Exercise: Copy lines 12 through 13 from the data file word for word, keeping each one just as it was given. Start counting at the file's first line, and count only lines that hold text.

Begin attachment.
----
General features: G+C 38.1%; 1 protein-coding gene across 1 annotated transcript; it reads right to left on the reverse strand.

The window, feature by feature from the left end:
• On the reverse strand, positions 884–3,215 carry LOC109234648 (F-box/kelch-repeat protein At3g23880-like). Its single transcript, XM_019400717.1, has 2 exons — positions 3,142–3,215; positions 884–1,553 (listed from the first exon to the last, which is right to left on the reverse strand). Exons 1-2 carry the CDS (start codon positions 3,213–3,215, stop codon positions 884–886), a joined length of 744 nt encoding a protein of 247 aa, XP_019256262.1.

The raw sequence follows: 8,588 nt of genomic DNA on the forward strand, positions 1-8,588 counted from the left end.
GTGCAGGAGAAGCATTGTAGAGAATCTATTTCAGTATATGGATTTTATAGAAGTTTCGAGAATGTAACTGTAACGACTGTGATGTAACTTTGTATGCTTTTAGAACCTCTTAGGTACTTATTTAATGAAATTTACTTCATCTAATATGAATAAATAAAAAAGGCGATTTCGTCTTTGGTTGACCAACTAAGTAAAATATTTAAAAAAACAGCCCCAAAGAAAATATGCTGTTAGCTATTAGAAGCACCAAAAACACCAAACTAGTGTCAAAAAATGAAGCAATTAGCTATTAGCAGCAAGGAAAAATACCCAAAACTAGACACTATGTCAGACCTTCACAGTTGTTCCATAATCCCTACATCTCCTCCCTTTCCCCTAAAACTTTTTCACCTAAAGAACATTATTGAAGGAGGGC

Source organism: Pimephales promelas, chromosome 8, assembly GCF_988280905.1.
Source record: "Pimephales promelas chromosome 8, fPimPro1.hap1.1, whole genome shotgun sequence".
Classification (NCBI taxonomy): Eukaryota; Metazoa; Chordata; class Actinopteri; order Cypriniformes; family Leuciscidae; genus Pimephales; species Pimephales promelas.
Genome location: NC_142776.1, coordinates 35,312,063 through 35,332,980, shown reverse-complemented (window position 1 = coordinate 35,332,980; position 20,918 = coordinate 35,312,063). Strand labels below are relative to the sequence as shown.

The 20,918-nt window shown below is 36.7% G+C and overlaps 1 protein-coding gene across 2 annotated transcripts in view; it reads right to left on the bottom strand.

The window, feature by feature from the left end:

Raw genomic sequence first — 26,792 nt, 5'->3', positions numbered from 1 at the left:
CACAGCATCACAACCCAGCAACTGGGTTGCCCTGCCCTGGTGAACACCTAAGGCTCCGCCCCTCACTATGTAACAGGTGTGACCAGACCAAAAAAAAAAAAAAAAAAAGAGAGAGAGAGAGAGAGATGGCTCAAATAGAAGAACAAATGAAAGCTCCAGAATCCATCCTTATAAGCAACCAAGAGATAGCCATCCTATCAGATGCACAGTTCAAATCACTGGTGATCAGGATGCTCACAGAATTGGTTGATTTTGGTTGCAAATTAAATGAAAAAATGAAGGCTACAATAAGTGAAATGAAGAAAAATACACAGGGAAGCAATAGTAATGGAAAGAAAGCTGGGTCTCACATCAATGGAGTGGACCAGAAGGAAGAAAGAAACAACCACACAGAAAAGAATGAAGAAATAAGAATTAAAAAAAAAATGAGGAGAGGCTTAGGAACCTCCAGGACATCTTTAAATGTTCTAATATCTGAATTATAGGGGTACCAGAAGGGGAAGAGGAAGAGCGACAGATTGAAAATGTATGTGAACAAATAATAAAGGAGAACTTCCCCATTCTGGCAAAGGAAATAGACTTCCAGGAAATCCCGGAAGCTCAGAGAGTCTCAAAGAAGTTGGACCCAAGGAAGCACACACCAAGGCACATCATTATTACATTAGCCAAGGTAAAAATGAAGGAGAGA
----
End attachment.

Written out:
Raw genomic sequence first — 26,792 nt, 5'->3', positions numbered from 1 at the left:
CACAGCATCACAACCCAGCAACTGGGTTGCCCTGCCCTGGTGAACACCTAAGGCTCCGCCCCTCACTATGTAACAGGTGTGACCAGACCAAAAAAAAAAAAAAAAAAAGAGAGAGAGAGAGAGAGATGGCTCAAATAGAAGAACAAATGAAAGCTCCAGAATCCATCCTTATAAGCAACCAAGAGATAGCCATCCTATCAGATGCACAGTTCAAATCACTGGTGATCAGGATGCTCACAGAATTGGTTGATTTTGGTTGCAAATTAAATGAAAAAATGAAGGCTACAATAAGTGAAATGAAGAAAAATACACAGGGAAGCAATAGTAATGGAAAGAAAGCTGGGTCTCACATCAATGGAGTGGACCAGAAGGAAGAAAGAAACAACCACACAGAAAAGAATGAAGAAATAAGAATTAAAAAAAAAATGAGGAGAGGCTTAGGAACCTCCAGGACATCTTTAAATGTTCTAATATCTGAATTATAGGGGTACCAGAAGGGGAAGAGGAAGAGCGACAGATTGAAAATGTATGTGAACAAATAATAAAGGAGAACTTCCCCATTCTGGCAAAGGAAATAGACTTCCAGGAAATCCCGGAAGCTCAGAGAGTCTCAAAGAAGTTGGACCCAAGGAAGCACACACCAAGGCACATCATTATTACATTAGCCAAGGTAAAAATGAAGGAGAGA